(Paypal once restricted ProtonMail account, with a representative wondering if the service was even legal).

You spoke and writes often on the negative effects of large technological monopolies. What do you think of acquisitions in space – something that I have seen in space, for example with the acquisition of Keybase by Zoom.

There are acquisitions in the privacy space – the acquisition of Zoom / Keybase was very specific – it was to try to repair the reputation of security and privacy [of Zoom] which took a hell of a beating last year. From Proton’s point of view, our business model doesn’t allow us to be taken over by Google and be part of big tech. It’s just not possible, it would undermine our value proposition and I think if you are building businesses with privacy in mind this is something to keep in mind.

Quite often a lot of people start businesses just for the purpose of selling them, and the usual buyers in the past were big tech. This avenue is not possible for privacy companies – and I think that’s a good thing, because if it were possible then big tech would own everything and you would have a competition problem. .

What about pricing (e.g. app store fees) and the talent effects of big tech monopolies?

The things Apple and Google are doing on the App Store are clearly anti-competitive in many ways. You cannot have fair competition if you are mandated by your competitor to pay him 30% of your income. There is no market, historical or future, where fair competition can exist in these circumstances. It should be very obvious […], it is very obvious to us. It took a long time for lawmakers to realize that this was a problem and they are starting to realize that it is a problem now and that is why we are seeing action on both sides of the Atlantic to pursue this.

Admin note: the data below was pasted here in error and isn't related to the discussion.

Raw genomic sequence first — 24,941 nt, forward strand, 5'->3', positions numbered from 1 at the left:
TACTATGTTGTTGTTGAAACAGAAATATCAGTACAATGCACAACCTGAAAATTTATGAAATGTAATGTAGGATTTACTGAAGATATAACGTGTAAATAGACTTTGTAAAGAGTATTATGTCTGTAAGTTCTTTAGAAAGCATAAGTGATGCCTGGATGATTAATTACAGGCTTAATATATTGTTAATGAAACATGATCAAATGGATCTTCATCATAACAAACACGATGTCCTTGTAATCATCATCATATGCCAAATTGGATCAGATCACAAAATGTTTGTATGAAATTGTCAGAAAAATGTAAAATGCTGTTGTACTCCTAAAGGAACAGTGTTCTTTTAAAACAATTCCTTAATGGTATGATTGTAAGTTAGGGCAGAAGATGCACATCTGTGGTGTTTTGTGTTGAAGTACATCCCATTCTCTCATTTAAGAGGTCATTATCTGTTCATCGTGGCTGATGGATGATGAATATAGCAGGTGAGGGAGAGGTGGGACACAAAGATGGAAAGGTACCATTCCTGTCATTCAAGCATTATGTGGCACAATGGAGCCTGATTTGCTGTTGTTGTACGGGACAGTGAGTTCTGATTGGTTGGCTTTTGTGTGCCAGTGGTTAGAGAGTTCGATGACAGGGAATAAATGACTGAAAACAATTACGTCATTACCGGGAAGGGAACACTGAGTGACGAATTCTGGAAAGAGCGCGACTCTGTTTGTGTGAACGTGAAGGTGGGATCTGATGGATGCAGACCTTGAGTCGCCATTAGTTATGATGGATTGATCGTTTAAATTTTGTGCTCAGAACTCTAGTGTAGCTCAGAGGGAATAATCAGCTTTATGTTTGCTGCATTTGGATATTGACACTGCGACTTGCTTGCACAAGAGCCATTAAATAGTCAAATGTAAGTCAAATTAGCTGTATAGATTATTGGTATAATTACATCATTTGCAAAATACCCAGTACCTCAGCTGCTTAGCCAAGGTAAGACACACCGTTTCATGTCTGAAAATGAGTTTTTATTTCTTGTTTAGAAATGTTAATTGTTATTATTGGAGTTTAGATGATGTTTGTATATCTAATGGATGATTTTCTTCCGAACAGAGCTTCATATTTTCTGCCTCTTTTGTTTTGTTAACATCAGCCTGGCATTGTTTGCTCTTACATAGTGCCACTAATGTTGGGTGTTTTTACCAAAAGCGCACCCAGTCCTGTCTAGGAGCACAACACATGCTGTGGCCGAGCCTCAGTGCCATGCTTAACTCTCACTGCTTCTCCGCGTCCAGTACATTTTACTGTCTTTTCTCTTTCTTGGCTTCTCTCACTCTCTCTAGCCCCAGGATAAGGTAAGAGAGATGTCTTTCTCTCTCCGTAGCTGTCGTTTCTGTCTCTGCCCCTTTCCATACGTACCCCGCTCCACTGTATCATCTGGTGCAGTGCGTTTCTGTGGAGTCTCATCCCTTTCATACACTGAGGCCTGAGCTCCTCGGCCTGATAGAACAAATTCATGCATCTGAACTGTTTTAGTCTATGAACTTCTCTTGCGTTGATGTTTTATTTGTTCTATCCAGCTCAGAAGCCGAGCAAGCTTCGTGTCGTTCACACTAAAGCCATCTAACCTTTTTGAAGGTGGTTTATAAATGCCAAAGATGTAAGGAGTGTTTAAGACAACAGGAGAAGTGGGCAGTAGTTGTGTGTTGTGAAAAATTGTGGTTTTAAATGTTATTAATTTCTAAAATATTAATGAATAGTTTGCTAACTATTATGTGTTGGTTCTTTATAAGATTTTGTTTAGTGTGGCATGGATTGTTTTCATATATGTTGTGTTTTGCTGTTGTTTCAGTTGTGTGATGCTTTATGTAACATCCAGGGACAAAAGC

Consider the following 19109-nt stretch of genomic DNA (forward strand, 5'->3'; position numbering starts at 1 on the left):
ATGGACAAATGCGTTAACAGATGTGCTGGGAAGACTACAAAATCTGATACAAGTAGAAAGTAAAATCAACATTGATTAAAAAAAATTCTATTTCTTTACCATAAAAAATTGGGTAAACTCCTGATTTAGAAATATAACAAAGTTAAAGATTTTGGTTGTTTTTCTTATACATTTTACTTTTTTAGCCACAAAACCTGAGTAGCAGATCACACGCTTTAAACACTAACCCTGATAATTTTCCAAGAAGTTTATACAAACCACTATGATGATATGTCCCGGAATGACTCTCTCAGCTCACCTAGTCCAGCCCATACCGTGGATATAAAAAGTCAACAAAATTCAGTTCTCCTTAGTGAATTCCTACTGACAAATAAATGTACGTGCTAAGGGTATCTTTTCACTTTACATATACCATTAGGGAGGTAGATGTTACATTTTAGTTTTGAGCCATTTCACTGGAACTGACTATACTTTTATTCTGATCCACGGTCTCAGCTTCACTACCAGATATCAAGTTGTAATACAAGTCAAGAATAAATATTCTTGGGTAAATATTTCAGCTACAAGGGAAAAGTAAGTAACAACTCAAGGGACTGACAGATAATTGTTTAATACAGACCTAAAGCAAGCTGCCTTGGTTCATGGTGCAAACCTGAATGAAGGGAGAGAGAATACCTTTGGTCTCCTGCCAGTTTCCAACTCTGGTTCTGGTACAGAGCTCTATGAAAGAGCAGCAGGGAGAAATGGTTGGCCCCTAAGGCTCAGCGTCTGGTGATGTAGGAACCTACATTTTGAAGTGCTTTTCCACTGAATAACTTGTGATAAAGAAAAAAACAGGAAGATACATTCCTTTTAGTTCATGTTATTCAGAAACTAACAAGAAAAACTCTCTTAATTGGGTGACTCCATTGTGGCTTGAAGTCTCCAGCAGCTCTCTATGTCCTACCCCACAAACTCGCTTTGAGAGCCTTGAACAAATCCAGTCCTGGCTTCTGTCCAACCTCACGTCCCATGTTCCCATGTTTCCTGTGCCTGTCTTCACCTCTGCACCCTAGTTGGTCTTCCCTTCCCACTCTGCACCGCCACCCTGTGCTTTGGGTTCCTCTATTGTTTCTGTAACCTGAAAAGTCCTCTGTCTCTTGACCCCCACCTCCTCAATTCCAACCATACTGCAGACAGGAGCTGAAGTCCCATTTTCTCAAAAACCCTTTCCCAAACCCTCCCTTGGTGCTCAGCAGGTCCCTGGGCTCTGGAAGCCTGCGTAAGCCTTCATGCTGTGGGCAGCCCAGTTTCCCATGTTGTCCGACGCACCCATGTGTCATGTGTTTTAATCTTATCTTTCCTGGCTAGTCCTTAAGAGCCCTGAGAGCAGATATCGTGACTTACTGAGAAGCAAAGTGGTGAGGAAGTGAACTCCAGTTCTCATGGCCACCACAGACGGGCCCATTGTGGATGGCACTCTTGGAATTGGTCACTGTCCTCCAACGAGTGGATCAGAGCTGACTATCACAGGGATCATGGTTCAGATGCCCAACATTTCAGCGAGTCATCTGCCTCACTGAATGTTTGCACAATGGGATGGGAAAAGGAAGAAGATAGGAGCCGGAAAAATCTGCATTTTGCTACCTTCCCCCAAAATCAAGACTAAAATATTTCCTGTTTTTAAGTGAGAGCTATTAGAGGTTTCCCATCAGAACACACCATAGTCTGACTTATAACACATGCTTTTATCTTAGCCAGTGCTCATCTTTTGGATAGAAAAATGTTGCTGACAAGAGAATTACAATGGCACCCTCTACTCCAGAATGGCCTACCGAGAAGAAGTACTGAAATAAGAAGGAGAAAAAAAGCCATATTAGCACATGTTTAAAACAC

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It’s also very bad for privacy because if you look at the business model of advertising they don’t charge for their product. The way they work is that you get the product for free and they monetize your data and use your most private and sensitive information to sell you ads.

Honestly, a service like Facebook would never have the cost of reimbursement, but suppose there was a more responsible version of Facebook that was going to survive on subscriptions instead of massive data abuse. Due to the policies of the App Store, this service would be at a competitive disadvantage. They should pay a fee that bad business models don’t have to pay. What the App Store Fee essentially does is strongly favor ad-based business models that are bad for privacy – and in this way, consumers around the world are being harmed because of it.

[…]On talent, that’s an interesting question – big tech because of its size sucks up a lot of tech talent. But I believe what we’ve seen over the last year or two has been the rise in employee activism as employees of course care about writing a paycheck. […] but there are also more and more people […] who also care about what they are doing in their life. […] If you care about these things, and there are more and more people nowadays, especially young people, then you ask yourself the question: do I want to spend my life working for the most? big advertising company in the world and abuse data to optimize the ad comes back? Or do I really want to build the Internet of the future that defends democracy, defends human rights and ensures freedom for all?

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It has been an interesting year for Proton, which has seen it launch new products and continue to grow as part of a privacy ecosystem – a place to which parts of the internet, including cryptocurrencies, Bitcoin and the larger encryption ecosystem are gradually moving towards.